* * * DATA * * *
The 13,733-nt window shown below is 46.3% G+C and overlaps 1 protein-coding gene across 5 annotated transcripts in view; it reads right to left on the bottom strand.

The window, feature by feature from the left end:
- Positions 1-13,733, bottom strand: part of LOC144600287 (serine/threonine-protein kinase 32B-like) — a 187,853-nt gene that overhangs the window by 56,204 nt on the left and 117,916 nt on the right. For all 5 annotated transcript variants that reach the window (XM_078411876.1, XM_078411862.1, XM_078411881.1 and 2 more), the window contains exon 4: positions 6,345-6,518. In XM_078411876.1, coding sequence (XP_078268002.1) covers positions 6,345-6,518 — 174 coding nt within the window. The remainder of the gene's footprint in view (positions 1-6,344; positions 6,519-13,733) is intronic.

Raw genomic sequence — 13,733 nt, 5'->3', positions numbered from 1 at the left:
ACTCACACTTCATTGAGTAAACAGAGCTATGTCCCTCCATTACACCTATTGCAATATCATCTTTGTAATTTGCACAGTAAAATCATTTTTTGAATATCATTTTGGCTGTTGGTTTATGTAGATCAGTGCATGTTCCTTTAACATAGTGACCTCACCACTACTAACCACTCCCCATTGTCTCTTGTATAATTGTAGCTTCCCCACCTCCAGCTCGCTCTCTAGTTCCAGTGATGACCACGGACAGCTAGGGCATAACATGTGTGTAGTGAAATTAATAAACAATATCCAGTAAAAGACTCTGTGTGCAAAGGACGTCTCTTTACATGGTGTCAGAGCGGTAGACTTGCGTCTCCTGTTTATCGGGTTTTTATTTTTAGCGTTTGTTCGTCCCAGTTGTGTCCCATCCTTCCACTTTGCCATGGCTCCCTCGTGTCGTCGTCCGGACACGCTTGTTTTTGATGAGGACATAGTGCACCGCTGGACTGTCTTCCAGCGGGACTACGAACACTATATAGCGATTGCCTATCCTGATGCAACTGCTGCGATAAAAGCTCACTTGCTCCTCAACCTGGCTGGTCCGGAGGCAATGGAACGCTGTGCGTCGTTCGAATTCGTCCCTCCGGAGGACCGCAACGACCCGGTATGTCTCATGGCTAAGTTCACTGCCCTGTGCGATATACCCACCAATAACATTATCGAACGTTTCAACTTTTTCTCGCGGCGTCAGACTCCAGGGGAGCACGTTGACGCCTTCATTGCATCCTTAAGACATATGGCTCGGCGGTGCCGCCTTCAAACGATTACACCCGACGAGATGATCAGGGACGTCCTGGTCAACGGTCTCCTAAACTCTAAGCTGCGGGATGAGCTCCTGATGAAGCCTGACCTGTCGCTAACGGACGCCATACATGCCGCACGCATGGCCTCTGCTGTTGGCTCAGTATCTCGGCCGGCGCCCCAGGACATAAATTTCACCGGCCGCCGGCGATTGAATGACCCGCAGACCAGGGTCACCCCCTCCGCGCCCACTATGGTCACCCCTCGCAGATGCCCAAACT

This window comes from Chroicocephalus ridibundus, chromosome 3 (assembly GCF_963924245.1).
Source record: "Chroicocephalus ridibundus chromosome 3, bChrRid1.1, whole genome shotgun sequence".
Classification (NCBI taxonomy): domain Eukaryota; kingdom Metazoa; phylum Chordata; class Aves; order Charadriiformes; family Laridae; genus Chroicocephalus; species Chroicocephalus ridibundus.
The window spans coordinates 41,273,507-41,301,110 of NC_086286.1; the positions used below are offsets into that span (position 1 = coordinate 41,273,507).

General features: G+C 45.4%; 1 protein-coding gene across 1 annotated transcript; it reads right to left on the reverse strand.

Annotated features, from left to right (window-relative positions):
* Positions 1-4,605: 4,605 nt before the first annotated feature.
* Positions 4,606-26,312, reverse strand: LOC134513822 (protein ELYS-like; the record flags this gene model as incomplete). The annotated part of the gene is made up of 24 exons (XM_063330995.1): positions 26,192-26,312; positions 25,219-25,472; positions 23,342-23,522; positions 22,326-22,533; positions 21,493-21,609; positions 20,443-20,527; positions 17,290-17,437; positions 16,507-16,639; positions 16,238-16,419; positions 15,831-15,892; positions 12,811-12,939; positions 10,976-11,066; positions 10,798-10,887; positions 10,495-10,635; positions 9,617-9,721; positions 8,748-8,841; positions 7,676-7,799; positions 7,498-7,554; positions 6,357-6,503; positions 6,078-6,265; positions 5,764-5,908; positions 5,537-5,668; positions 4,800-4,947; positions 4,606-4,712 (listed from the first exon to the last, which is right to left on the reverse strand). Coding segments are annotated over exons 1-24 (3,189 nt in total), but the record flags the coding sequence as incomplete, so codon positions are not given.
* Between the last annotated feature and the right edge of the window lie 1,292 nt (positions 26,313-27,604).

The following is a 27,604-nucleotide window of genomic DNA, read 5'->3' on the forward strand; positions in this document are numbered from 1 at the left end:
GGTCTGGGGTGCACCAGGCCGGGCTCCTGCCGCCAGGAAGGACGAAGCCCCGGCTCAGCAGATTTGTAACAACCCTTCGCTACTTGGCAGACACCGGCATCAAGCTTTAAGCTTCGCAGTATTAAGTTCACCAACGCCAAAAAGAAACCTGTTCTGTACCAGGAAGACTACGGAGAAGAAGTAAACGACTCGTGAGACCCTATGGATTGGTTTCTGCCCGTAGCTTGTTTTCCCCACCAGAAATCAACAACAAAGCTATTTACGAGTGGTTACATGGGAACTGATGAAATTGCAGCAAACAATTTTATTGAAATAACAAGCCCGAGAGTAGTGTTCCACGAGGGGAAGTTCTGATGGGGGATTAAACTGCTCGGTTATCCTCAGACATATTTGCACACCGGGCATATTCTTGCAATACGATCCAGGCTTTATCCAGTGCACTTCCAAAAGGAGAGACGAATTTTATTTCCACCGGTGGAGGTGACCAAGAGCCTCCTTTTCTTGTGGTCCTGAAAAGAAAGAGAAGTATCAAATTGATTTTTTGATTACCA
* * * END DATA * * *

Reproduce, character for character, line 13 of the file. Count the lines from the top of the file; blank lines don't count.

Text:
* Positions 4,606-26,312, reverse strand: LOC134513822 (protein ELYS-like; the record flags this gene model as incomplete). The annotated part of the gene is made up of 24 exons (XM_063330995.1): positions 26,192-26,312; positions 25,219-25,472; positions 23,342-23,522; positions 22,326-22,533; positions 21,493-21,609; positions 20,443-20,527; positions 17,290-17,437; positions 16,507-16,639; positions 16,238-16,419; positions 15,831-15,892; positions 12,811-12,939; positions 10,976-11,066; positions 10,798-10,887; positions 10,495-10,635; positions 9,617-9,721; positions 8,748-8,841; positions 7,676-7,799; positions 7,498-7,554; positions 6,357-6,503; positions 6,078-6,265; positions 5,764-5,908; positions 5,537-5,668; positions 4,800-4,947; positions 4,606-4,712 (listed from the first exon to the last, which is right to left on the reverse strand). Coding segments are annotated over exons 1-24 (3,189 nt in total), but the record flags the coding sequence as incomplete, so codon positions are not given.